Who gets to define the ethics behind the use of technology in society? The discussion has become more pressing amid controversies related to misinformation, privacy, and algorithmic bias.
Ben Green explores this question as editor of a special issue of the Journal of Social Computing. His article, “The Contestation of Tech Ethics: A Sociotechnical Approach to Ethics and Technology in Action,” notes that these controversies have prompted increased public scrutiny of digital technologies and soul-searching among many of the people associated with their development. In response, the tech industry, academia, civil society, and governments have rapidly increased their attention to “ethics” in the design and use of digital technologies (“tech ethics”).
“Yet despite the seeming promise of ethics, tech ethics in practice suffers from several significant limitations: tech ethics is vague and toothless, has a myopic focus on individual engineers and technology design, and is subsumed into corporate logics and incentives,” Green wrote. “These limitations suggest that tech ethics enables corporate ‘ethics-washing’: embracing the language of ethics to defuse criticism and resist government regulation, without committing to ethical behavior. Given these dynamics, I describe tech ethics as a terrain of contestation where the central debate is not whether ethics is desirable, but what ‘ethics’ entails and who gets to define it.”
Green notes that discussion of tech ethics emerged in the late 2010s as tech controversies came to light for the first time.
“These controversies also brought public attention to what scholars … have long argued: technology is shaped by social forces, technology structures society in often deleterious ways, and technology cannot solve every social problem,” he said.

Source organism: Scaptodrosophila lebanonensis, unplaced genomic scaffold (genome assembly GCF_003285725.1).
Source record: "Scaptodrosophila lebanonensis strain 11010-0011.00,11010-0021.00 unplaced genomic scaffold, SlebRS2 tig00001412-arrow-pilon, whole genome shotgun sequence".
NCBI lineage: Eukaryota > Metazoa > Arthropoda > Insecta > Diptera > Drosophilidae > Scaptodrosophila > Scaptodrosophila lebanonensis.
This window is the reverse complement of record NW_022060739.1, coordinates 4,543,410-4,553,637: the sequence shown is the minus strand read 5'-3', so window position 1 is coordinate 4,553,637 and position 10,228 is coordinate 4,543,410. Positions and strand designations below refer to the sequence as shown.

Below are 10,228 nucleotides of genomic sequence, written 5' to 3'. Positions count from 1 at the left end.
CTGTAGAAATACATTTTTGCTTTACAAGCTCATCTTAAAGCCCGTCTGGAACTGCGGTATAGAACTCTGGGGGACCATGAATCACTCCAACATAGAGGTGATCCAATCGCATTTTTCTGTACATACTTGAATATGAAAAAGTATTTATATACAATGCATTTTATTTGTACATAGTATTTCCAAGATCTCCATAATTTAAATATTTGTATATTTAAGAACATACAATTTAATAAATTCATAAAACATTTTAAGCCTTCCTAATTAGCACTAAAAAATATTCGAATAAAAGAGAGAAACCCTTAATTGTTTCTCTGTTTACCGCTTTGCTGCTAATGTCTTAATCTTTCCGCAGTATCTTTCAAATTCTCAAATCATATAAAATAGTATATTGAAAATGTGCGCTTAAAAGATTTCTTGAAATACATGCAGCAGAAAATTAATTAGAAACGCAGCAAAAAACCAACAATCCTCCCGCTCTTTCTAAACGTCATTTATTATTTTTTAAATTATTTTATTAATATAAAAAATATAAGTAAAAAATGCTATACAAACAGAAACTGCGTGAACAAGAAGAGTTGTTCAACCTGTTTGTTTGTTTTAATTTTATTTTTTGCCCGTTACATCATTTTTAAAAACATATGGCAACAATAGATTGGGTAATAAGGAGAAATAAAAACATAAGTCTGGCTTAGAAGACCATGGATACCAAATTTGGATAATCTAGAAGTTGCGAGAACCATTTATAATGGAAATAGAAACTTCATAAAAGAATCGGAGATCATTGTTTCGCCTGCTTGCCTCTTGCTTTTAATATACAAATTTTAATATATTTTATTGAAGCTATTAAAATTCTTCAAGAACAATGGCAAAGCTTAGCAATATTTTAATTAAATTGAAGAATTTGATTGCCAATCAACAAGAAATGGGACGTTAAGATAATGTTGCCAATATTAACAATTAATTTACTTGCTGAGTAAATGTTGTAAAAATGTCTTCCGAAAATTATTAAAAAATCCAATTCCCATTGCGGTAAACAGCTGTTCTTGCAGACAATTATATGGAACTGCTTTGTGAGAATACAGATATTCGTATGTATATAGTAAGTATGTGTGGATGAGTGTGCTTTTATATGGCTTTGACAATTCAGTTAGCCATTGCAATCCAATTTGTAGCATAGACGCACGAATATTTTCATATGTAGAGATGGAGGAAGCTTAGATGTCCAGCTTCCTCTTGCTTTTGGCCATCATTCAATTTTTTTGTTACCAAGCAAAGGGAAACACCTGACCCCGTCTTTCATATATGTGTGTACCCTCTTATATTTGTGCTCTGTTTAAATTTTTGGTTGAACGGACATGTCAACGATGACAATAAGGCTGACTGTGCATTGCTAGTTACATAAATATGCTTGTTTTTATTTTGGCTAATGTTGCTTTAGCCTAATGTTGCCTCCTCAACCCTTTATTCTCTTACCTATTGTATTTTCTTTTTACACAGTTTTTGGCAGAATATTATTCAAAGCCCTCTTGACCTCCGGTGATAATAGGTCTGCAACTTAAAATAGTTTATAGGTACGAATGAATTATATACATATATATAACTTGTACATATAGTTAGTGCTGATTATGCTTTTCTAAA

While the many different sectors debate tech ethics, they have their limits. Green claims four core limitations:
- Tech ethics principles are abstract and toothless.
- Tech ethics is subsumed into corporate logic and incentives.
- Tech ethics has a myopic focus on individual engineers and technology design.
- Tech ethics has become an avenue for ethics-washing.
“The central question is what tech ethics actually entails in practice,” he asks. “While some frame tech ethics as encompassing broad societal debates about the social impacts of technology, others define tech ethics as narrower industry-led efforts to explicitly promote ‘ethics’ in technology. On the former view, tech ethics is an important and beneficial movement for improving digital technology. On the latter view, tech ethics is a distraction that hinders efforts to achieve more equitable technology.”
Green predicts that technology companies will label themselves as ethical without actually changing any policies or being ethical, and he warns of “porous and slippery boundaries.”
Finally, Green presents a sociotechnical approach to tech ethics, which looks at them through four lenses: determinism, solutionism, objectivity and neutrality, and sociotechnical systems.
He concludes with this insight: “Rather than treating tech ethics as a body of objective and universal moral principles, it is necessary to grapple with the standpoints and power of different actors, the normative principles embodied in different ethical frameworks, and potential mechanisms for adjudicating between conflicting ethical commitments.”
- “Technology Ethics in Action: Critical and Interdisciplinary Perspectives,” in the special issue of the Journal of Social Computing, titled “Technology Ethics in Action: Critical and Interdisciplinary Perspectives.” 2021.
- “Can A.I. help investors find the next hot technology?” Fortune Magazine. June 8, 2021
- “The False Comfort of Human Oversight as an Antidote to A.I. Harm,” Slate, June 15, 2021
This story was written by Olivia Bradish (BA ‘23).
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